The brief for this July shoot was to capture the spirit of whole-animal, live-fire cooking in a beautiful Colorado setting in order to promote Cochon555’s Heritage Fire Acreage Farms event on my @newdenizen Instagram page.
I was approached by the PR firm working with Heritage Fire to run a giveaway for the event. However, it was challenging to figure out how to represent the outdoor cooking event prior to it happening, but necessary since I only post my own photos on my Instagram feed.
I brainstormed some ideas, one of which was to go and shoot a chef who would be participating at the event at their restaurant. As luck would have it, I found out that out that Chef Eric Lee of Acreage at Stem Ciders would be cooking a whole pig for a big Fourth of July celebration at the Farms and would be the perfect opportunity to get some shots of one of the participating Heritage Fire chefs cooking a whole animal outside, on location of where the event would be taking place.
The drive from Denver took about half an hour, with my husband at the wheel. When our car made it to the top of the hill upon which Acreage is perched, it was just before 5:30am. Daylight was not upon us yet and sun wouldn’t be rising for another 30 minutes.
Opposite the parking lot, on the lawn in front of the restaurant I saw a makeshift grill under-lit by the orangey glow of a wood-burning pit. The only other illumination came from the headlights of a truck, pointed in the direction of the cook station.
By this point, Chef Eric had already been cooking four and a half hours straight, since 1am. Although the animal was now neatly sandwiched between the wire rack and was a nice char and golden color, Chef Erif informed me that just a few hours ago the pig was an unwieldy, heavy beast due to the amount of liquid it had absorbed during the prior six days brining process. So portly, in fact, that they needed the mechanical assistance of a fork lift to get the animal out to the grill.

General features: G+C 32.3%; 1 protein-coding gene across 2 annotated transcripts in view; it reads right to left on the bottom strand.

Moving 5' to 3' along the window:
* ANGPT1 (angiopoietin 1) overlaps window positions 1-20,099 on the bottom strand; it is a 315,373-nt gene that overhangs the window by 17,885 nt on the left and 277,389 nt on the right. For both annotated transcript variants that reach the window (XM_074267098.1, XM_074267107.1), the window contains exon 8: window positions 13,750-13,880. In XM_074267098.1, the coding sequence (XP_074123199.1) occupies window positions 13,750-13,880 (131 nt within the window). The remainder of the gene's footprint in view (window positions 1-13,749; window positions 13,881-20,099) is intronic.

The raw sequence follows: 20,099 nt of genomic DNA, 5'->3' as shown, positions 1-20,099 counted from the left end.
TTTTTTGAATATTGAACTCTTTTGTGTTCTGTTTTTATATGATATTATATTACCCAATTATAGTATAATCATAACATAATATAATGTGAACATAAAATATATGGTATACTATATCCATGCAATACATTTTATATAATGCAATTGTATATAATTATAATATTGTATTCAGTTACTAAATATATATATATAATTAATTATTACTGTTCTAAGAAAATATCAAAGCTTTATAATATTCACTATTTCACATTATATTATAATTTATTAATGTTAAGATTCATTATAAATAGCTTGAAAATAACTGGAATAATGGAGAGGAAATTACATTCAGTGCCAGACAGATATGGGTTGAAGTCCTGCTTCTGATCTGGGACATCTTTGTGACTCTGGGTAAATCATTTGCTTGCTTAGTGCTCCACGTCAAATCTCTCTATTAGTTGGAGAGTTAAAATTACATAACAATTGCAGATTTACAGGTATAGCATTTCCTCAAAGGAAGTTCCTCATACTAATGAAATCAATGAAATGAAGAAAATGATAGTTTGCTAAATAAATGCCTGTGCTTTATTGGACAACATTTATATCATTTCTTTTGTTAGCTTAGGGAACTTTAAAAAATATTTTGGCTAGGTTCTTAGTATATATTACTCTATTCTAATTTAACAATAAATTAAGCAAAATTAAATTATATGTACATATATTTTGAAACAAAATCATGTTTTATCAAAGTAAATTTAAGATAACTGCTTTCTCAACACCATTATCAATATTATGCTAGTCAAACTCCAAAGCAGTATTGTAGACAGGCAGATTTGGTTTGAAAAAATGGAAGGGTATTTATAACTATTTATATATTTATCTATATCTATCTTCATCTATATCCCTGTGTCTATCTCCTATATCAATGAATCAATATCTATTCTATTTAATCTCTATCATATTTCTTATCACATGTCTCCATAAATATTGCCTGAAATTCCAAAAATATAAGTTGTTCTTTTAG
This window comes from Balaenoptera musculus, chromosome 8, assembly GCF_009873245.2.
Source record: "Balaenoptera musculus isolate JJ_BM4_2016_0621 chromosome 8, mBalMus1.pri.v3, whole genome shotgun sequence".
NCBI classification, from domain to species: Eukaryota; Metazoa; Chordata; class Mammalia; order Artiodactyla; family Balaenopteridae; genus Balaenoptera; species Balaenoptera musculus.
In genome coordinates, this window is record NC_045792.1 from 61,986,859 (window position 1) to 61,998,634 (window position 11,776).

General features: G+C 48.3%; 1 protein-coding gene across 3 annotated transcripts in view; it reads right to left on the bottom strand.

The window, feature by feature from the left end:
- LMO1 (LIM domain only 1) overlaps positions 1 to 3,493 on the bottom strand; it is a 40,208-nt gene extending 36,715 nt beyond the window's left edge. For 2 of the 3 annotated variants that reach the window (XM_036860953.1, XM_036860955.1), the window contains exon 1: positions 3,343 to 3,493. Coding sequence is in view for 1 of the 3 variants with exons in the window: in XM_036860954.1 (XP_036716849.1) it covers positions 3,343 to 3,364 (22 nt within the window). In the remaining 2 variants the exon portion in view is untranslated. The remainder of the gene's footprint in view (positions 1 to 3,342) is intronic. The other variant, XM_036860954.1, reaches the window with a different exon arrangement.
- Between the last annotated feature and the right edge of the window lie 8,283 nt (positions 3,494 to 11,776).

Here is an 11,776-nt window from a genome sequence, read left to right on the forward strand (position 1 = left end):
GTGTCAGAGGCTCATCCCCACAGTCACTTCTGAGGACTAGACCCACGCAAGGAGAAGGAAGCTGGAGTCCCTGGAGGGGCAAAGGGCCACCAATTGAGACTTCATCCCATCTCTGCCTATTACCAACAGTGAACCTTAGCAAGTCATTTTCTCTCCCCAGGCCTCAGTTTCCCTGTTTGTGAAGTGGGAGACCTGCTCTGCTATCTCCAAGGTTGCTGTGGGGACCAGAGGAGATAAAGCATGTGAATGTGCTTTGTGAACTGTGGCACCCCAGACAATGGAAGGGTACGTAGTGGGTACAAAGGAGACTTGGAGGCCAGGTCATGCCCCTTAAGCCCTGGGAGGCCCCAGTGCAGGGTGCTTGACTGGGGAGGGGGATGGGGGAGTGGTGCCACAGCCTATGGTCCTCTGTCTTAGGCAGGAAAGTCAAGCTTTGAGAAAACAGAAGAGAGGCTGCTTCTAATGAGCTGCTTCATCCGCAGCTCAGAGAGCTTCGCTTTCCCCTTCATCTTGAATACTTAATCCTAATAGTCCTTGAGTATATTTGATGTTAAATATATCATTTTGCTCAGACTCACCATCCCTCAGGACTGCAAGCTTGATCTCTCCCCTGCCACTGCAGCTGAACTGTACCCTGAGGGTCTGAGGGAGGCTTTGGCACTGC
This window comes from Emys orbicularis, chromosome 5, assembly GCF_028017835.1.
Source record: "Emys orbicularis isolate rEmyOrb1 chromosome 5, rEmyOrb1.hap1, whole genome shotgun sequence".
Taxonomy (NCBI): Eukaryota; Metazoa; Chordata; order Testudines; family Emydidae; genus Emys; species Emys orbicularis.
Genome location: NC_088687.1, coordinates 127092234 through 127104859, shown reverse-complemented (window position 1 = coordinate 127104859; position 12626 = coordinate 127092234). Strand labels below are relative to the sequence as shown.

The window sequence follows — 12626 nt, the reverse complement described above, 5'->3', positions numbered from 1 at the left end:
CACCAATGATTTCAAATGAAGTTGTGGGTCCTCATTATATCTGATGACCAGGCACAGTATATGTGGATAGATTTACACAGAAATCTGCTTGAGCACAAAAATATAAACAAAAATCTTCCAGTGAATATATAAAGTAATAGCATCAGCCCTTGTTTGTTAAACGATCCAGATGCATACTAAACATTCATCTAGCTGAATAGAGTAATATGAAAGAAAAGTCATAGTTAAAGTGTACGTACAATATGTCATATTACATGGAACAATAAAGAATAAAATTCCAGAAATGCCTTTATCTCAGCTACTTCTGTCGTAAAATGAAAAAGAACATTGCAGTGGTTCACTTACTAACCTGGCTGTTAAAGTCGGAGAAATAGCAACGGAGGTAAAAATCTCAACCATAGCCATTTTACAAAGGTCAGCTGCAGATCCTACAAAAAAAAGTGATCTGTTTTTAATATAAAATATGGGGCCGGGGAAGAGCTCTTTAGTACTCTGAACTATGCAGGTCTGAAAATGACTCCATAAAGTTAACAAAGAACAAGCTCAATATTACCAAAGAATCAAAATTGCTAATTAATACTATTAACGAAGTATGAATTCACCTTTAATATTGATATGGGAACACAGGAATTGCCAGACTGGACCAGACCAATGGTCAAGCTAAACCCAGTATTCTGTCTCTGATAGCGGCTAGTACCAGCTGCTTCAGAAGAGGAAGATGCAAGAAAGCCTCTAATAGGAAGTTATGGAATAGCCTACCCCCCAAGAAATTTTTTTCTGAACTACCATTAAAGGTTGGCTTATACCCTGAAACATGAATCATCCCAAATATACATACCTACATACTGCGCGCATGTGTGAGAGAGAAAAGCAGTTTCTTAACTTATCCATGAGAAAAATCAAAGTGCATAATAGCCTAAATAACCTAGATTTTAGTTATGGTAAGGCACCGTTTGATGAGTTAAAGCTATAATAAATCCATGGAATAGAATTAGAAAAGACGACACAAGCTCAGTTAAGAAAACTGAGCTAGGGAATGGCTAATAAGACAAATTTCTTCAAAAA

As the first hints of the morning sun started to peek out over the horizon, I shot Chef Eric tending to the fire, and flipping and positioning his rack to get that perfect “low and slow” heat to cook the pig.
I think cooking an animal through the night and into the next day over an open flame must be a very methodical, meditative process, only suited for the most devoted and patience cooks. It’s a feeling of reverence for the animal and love for the craft that I hope I captured in these photos.
On top of that, I was bowled over by Acreage Farms’ idyllic position at the top of a hill in Lafayette — an absolutely stunning vantage point with sprawling mountain views. I was struck by the quiet and contemplative beauty of the location, so I tried to capture these (fleeting) moments of stillness before the inevitable hubbub that would come later in the day once the restaurant opened and guests arrived.
I fell in love with picture perfect setting and I have a feeling that Heritage Fire will be a Colorado summer food event to remember. Definitely looking forward to coming back to this special place to try out the restaurant and cider house by Stem as well.
I hope you enjoyed this behind-the-scenes peek into my work. If you’d like to see more of this type of content, please let me know in the comments.
2 replies on “Live Fire Cooking at Acreage at Stem Ciders – Heritage Fire”
I am visiting this great town again and cannot recall place i had such a wonderful meal at- last fall
their logo is a man carrying an egg on his back- it’s in a neighborhood not near downtown anything ring a bell? Seems like it is 6-8 miles away from down town more a residential neighborhood kind of historic